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    • February 2013
    • 9780231157759
  • 216 Pages
  • Paperback
  • $22.95

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    • February 2013
    • 9780231157742
  • 216 Pages
  • Hardcover
  • $69.50

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    • February 2013
    • 9780231527736
  • 216 Pages
  • E-book
  • $17.99

The Incident at Antioch/L'Incident d'Antioche

A Tragedy in Three Acts / Tragédie en trois actes

Alain Badiou; Introduction by Kenneth Reinhard and Translated by Susan Spitzer

The Incident at Antioch is a key play marking Alain Badiou's transition from classical Marxism to a "politics of subtraction" far removed from party and state. Written with striking eloquence and extraordinary poetic richness, and shifting from highly serious emotional and intellectual drama to surreal comic interlude, the work features statesmen, workers, and revolutionaries struggling to reconcile the nature and practice of politics.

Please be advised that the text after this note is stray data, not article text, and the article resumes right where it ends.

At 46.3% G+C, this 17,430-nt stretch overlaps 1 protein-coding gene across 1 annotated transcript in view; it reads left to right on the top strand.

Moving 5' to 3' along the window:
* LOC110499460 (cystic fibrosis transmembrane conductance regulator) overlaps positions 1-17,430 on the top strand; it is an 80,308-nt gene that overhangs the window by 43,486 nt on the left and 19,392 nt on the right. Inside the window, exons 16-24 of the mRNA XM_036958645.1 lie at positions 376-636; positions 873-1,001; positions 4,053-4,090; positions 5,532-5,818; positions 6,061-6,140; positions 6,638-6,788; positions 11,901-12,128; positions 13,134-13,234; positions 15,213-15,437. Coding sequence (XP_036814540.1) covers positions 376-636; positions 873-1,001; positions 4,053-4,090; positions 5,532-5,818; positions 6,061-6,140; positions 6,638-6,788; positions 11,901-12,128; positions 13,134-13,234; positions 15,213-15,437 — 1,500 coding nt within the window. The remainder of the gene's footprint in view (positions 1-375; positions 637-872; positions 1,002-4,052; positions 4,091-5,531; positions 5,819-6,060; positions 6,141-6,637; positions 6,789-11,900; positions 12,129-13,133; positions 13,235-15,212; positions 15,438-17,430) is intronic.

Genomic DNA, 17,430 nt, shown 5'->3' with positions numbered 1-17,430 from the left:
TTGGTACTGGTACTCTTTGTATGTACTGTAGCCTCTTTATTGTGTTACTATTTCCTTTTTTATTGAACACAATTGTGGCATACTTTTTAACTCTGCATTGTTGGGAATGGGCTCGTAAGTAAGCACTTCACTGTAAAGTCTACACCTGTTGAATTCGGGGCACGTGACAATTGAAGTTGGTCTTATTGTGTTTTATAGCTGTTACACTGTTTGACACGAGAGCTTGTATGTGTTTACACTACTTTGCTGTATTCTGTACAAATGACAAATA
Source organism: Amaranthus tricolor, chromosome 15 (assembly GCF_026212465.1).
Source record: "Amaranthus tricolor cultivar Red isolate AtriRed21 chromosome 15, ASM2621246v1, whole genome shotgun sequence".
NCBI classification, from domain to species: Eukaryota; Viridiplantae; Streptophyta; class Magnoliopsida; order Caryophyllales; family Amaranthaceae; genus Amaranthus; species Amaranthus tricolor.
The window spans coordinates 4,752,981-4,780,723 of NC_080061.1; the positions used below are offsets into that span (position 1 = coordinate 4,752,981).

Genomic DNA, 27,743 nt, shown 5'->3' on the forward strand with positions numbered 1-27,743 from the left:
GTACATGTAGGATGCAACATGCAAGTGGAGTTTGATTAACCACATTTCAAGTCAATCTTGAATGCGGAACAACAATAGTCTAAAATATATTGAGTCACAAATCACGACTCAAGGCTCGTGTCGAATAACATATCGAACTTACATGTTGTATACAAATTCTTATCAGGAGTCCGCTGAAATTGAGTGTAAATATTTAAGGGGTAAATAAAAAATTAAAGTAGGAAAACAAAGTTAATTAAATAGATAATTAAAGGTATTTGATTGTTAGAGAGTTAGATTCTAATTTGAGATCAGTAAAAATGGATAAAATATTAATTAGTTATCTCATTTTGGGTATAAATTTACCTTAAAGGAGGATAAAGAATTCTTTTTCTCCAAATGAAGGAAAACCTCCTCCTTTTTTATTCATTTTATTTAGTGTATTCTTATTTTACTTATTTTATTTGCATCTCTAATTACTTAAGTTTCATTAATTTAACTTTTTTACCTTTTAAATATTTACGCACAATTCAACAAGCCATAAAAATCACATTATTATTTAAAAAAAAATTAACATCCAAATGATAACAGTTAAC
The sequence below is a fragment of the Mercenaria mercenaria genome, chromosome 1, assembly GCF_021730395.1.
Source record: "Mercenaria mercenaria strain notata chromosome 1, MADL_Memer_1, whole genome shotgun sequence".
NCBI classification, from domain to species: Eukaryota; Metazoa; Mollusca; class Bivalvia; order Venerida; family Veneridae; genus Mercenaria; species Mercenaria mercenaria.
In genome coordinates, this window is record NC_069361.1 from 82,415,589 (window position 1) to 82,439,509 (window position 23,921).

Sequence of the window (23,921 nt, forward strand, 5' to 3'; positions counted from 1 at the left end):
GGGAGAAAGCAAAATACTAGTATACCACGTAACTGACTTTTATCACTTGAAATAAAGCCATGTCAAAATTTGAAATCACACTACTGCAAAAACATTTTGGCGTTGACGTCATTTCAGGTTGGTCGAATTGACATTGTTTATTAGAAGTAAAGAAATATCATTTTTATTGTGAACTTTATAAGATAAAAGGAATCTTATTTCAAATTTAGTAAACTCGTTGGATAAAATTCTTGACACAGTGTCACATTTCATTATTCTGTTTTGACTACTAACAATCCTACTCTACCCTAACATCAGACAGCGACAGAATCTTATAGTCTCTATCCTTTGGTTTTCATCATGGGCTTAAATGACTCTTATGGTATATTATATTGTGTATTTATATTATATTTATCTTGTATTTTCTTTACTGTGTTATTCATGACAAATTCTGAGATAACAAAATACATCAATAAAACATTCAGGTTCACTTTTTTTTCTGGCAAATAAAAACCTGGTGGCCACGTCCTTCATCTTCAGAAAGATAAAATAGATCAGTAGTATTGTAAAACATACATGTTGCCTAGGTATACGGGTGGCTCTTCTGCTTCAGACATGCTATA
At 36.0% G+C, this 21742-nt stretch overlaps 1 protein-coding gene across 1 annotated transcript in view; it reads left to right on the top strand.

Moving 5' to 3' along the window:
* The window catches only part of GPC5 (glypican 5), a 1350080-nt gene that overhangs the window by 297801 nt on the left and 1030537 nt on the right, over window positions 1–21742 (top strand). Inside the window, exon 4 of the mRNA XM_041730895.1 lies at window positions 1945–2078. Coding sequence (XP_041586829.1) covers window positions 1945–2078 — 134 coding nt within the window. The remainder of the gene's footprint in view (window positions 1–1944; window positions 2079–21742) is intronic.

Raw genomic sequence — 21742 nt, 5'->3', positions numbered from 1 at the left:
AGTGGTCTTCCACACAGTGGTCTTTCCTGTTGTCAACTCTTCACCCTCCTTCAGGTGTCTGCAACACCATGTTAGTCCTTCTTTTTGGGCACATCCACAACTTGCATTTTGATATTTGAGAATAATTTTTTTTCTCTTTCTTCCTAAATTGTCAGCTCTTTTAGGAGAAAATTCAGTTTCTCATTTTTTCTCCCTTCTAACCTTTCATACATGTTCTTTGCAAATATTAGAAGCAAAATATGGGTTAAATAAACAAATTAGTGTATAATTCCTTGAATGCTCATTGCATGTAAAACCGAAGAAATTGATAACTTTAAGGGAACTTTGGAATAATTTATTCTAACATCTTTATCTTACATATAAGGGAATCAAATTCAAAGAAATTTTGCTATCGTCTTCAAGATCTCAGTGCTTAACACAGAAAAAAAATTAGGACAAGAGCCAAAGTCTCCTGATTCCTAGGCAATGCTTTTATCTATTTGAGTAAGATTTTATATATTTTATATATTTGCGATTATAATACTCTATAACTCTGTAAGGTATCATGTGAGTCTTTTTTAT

This bilingual edition presents L'Incident d'Antioche in its original French and, on facing pages, an expertly executed English translation. Badiou adds a special preface, and an introduction by the scholar Kenneth Reinhard connects the play to Paul Claudel's The City, Saint Paul and the early history of the Church, and the innovative mathematical thinking of Paul Cohen. The translation includes Susan Spitzer's extensive notes clarifying allusions and quotations and hinting at Badiou's intentions. An interview with Badiou encompasses the play's settings, themes, and events, as well as his ongoing literary and conceptual experimentation on stage and off.

About the Author

Alain Badiou holds the René Descartes Chair at the European Graduate School and teaches at the École Normale Supérieure and the Collège International de Philosophie in Paris.

Kenneth Reinhard is associate professor of English at the University of California, Los Angeles.

Susan Spitzer is a frequent translator of Badiou's works, most recently his Five Lessons on Wagner.

Badiou resembles Sartre in the versatility, creativity, and energy that make them major literary authors as well as philosophers. It is a measure of Spitzer's talent as a translator that she manages to preserve the literariness of Badiou's language--its difficulty, strangeness, and beauty--while making it vivid and fluid and consistent with the syntactical and grammatical demands of English.

Joseph Litvak, Tufts University